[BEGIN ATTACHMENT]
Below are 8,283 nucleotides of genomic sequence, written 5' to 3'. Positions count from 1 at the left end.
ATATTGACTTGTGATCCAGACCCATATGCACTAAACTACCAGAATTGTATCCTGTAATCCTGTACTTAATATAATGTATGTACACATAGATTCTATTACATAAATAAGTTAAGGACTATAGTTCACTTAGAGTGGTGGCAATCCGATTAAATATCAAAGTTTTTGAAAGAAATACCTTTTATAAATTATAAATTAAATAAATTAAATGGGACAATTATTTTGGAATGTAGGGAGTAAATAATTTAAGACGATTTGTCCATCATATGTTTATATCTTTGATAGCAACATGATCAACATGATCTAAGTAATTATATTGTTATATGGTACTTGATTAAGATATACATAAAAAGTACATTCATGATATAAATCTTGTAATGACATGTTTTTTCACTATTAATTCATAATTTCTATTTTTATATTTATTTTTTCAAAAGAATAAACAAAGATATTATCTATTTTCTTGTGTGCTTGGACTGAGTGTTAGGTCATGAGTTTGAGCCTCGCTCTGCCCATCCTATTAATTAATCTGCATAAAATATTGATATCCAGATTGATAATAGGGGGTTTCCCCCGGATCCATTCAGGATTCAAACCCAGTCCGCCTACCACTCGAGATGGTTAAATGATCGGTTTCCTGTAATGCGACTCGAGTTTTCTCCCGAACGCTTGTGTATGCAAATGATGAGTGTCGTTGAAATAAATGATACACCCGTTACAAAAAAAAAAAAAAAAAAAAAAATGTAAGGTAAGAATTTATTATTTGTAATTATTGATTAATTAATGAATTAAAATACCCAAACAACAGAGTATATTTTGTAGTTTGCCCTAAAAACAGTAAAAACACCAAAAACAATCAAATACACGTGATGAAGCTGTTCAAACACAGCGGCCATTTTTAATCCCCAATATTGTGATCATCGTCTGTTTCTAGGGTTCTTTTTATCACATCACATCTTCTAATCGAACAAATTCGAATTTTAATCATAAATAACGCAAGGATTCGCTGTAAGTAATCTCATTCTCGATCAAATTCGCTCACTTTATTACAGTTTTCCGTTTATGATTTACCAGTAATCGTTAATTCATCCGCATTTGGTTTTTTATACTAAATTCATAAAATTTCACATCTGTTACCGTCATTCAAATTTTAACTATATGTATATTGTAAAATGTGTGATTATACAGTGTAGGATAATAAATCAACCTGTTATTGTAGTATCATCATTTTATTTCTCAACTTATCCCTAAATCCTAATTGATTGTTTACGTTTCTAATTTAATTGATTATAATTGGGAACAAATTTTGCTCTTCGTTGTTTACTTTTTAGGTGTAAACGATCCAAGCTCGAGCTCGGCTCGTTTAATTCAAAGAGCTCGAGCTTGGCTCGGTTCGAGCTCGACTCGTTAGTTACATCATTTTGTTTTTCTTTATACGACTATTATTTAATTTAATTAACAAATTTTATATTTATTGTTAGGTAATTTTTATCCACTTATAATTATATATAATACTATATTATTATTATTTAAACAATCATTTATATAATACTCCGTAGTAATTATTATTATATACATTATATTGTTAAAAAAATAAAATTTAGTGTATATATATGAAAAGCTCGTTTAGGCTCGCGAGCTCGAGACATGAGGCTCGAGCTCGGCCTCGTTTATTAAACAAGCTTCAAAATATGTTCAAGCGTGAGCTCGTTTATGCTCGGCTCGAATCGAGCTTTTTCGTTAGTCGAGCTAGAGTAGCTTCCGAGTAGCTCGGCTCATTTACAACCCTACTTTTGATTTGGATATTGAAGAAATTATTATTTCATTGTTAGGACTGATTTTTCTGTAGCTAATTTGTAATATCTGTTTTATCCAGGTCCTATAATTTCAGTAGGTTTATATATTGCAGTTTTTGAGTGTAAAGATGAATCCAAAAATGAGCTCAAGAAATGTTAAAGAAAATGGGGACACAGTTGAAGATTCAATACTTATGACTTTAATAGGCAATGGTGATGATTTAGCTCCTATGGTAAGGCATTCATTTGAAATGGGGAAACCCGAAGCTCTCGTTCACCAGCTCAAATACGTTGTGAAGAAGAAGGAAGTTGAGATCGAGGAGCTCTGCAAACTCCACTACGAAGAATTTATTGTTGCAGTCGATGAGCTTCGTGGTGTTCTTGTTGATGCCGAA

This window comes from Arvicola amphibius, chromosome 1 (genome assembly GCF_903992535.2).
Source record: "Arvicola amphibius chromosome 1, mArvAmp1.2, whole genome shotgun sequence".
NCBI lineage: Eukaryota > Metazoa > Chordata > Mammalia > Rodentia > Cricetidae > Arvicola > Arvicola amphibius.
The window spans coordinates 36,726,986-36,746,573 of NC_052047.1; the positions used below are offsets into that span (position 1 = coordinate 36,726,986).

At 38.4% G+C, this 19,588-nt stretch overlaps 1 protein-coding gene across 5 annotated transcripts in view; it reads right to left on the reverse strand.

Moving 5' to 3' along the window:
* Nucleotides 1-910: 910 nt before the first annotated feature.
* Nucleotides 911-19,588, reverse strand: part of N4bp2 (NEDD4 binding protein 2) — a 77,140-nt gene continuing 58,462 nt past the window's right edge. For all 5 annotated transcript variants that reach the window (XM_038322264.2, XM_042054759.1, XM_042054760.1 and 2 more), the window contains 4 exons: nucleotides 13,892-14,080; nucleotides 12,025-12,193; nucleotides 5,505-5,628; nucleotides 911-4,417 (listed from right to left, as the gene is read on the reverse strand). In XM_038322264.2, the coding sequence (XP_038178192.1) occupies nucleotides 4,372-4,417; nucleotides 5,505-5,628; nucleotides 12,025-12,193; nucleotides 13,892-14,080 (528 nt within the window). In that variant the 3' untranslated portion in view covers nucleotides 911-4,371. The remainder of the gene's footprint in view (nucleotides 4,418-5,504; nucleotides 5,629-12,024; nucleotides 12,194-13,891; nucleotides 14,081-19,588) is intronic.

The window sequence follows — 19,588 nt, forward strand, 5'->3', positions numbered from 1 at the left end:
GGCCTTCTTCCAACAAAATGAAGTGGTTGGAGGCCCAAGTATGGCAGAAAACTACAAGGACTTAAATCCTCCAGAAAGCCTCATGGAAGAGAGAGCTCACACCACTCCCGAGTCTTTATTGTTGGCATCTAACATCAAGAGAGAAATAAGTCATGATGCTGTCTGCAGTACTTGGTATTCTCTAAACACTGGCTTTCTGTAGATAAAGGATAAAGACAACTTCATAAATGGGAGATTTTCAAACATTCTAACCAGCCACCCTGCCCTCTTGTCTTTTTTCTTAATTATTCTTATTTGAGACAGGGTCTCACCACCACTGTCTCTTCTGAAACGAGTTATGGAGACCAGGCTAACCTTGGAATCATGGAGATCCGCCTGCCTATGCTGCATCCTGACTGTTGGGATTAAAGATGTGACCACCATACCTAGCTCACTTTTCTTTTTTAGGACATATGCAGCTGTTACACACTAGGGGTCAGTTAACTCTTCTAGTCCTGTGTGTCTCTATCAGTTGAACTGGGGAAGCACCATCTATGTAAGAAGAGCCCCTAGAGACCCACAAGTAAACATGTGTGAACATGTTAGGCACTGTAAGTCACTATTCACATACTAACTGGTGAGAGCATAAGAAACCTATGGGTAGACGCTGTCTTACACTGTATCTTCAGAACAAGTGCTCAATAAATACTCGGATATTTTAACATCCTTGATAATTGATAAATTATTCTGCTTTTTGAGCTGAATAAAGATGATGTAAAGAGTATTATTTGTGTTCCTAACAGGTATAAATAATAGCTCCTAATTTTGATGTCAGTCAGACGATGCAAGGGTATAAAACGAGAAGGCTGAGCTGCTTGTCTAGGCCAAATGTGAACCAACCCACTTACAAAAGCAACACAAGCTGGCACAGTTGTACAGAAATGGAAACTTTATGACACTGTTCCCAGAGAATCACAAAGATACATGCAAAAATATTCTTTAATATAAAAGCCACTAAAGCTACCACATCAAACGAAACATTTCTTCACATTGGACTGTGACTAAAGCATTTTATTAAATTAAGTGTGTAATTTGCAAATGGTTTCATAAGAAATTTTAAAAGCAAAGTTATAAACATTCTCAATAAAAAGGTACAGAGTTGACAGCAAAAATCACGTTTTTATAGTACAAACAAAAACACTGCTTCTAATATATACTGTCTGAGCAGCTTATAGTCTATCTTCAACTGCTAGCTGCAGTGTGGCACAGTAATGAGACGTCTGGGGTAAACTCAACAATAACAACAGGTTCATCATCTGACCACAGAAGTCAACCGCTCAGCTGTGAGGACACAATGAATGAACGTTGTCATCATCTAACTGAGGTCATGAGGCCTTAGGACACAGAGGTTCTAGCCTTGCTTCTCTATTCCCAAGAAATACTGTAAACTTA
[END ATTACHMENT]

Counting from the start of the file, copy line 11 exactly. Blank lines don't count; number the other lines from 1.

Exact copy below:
The window sequence follows — 19,588 nt, forward strand, 5'->3', positions numbered from 1 at the left end: